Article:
US-South Korea Contemporary Relations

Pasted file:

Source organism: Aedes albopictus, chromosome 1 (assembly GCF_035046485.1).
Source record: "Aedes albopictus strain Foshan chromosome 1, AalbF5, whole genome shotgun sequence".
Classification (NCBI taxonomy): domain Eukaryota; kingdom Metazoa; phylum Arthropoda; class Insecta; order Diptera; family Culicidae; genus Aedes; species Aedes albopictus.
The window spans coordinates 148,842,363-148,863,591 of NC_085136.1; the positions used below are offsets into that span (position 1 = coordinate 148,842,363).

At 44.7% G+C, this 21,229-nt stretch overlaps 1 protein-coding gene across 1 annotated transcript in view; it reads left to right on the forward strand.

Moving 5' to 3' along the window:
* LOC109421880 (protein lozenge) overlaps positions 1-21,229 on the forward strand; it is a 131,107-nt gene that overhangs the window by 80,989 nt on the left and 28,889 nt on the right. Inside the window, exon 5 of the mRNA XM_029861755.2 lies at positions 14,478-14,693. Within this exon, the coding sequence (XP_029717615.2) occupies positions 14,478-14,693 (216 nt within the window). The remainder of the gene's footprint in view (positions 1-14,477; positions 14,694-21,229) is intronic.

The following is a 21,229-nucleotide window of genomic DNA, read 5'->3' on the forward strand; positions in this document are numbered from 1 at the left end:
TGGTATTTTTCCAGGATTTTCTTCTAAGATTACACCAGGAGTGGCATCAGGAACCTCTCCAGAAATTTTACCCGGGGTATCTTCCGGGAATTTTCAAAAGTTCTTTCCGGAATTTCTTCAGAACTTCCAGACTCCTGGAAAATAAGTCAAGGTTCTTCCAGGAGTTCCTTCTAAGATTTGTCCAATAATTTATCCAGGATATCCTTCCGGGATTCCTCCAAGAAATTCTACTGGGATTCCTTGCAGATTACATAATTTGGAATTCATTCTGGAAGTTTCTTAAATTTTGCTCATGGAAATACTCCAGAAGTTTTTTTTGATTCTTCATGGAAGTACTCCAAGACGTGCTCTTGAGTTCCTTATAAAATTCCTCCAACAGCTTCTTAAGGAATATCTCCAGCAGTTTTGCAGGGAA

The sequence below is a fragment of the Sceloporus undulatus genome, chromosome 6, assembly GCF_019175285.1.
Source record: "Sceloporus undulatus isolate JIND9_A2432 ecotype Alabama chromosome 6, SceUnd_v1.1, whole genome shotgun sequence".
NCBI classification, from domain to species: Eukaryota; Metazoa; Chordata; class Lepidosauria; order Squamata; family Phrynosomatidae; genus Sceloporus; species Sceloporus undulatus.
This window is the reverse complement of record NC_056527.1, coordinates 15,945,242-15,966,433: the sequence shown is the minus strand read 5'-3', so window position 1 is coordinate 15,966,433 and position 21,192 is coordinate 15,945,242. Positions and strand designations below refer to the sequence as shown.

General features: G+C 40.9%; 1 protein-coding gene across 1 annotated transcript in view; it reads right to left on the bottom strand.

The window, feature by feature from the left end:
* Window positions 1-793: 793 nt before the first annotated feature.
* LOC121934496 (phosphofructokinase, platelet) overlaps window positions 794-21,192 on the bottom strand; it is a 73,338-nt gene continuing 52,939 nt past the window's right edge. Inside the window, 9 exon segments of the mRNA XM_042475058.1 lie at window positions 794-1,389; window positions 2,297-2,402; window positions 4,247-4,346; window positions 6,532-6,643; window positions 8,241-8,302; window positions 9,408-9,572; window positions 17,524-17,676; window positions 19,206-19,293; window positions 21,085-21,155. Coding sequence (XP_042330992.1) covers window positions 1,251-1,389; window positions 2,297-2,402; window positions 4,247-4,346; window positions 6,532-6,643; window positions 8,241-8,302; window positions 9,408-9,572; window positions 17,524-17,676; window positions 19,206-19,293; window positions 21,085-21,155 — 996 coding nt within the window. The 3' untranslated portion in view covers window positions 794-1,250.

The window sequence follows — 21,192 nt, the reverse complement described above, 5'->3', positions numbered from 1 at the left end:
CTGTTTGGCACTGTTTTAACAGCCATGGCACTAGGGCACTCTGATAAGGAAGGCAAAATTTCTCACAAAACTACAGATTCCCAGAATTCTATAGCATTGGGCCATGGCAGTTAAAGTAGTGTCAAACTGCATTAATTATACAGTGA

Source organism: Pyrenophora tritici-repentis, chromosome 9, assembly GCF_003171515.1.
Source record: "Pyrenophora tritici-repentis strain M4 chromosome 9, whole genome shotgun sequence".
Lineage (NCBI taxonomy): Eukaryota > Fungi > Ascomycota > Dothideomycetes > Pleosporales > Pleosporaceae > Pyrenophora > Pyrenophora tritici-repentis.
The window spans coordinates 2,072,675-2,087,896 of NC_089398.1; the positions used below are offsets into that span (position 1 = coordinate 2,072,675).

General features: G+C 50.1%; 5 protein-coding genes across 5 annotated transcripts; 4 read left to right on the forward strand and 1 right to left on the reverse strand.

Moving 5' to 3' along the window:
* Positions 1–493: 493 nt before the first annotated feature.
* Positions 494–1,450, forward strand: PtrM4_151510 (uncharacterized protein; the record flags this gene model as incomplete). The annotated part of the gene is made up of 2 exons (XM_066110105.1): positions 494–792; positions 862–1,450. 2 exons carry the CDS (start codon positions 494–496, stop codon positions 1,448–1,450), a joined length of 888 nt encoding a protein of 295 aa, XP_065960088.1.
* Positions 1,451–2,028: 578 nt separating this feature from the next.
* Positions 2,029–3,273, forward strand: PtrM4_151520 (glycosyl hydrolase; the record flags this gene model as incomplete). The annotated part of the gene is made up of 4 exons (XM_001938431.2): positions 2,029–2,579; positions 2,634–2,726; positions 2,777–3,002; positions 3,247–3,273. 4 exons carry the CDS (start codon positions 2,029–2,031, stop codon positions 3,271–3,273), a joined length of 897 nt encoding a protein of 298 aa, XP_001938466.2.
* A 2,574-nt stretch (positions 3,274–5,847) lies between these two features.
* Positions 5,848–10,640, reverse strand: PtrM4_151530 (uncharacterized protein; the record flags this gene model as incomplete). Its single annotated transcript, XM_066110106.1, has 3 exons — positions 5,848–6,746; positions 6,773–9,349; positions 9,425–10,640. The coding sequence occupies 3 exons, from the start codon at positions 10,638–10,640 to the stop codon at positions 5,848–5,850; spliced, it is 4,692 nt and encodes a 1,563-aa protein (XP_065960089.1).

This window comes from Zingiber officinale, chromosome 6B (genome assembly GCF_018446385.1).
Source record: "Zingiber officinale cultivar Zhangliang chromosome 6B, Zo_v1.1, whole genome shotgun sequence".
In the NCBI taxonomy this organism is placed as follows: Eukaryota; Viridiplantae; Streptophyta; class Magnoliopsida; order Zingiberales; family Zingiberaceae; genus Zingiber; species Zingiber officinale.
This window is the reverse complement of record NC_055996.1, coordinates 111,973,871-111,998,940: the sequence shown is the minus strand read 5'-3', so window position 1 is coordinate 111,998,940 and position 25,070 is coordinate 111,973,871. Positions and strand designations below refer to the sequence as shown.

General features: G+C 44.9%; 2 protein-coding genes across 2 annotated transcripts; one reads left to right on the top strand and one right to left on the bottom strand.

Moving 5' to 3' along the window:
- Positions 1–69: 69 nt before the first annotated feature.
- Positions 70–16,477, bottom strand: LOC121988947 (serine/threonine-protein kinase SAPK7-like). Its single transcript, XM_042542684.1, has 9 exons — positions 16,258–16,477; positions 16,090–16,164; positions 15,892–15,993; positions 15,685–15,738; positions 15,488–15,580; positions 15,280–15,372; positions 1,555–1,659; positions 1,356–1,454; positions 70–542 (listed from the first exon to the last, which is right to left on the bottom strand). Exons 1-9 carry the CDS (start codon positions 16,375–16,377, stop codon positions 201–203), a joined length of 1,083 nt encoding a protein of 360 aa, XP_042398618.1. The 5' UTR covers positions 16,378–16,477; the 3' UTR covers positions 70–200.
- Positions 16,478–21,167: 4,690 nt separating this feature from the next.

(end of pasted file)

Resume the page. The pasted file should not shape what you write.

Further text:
Recently, United States president Joe Biden met his South Korean counterpart, Moon Jae- in and has appointed a special envoy to engage North Korea in dialogue, explaining he and South Korea’s President remain deeply concerned about Pyongyang’s nuclear arsenal, which is indeed not a new thing at all. At a joint news conference, Biden also revealed that he would meet North Korean leader Kim Jong Un at the right time and situation.  President Biden told reporters at the White House that his ultimate goal was the complete denuclearisation of the Korean Peninsula, but he was also “under no illusions” about the difficulty of getting North Korea to give up its nuclear arsenals. “We both are deeply concerned about the situation. Our two nations also share a willingness to engage diplomatically with North Korea to take pragmatic steps that will reduce tensions on the Korean Peninsula. In order to help drive that effort, Biden added that veteran State Department official Sung Kim would serve as a special US envoy for North Korea. A Korean-American diplomat, Sung Kim served as a special envoy for North Korea under former President Barack Obama and helped set up former President Donald Trump’s summits with Kim. He has also been ambassador to South Korea, the Philippines, and Indonesia and most recently served in an acting capacity as the top US diplomat for East Asia. Pyongyang has thus far rebuffed US entreaties for diplomacy since Biden took over from Trump, who had three summits with Kim and the two famously exchanged letters. Kim nonetheless refused to give up his nuclear weapons but did impose a freeze on testing them. He has not tested a nuclear bomb nor launched an intercontinental ballistic missile since 2017, although experts believe his arsenal has steadily grown. Moon, for whom engagement with North Korea is a legacy issue before he leaves office next year, said Sung Kim’s appointment reflects the firm commitment of the US for exploring diplomacy and its readiness for dialogue with North Korea. He asserted that he expected a positive response. Asked if Biden would consider following up Trump’s headline-grabbing but ultimately fruitless summits with Kim, the US president said it would have to be on entirely different terms. The North Korean leader must commit to a “discussion about his nuclear arsenal”, Biden added, and allow his advisers to meet with their US counterparts to lay the groundwork ahead of such a summit. “I would not do what had been done in the recent past; I would not give him all he’s looking for international recognition as legitimate and allow him to move in the direction of appearing to be more serious about what he wasn’t at all serious about,” Biden further stated.

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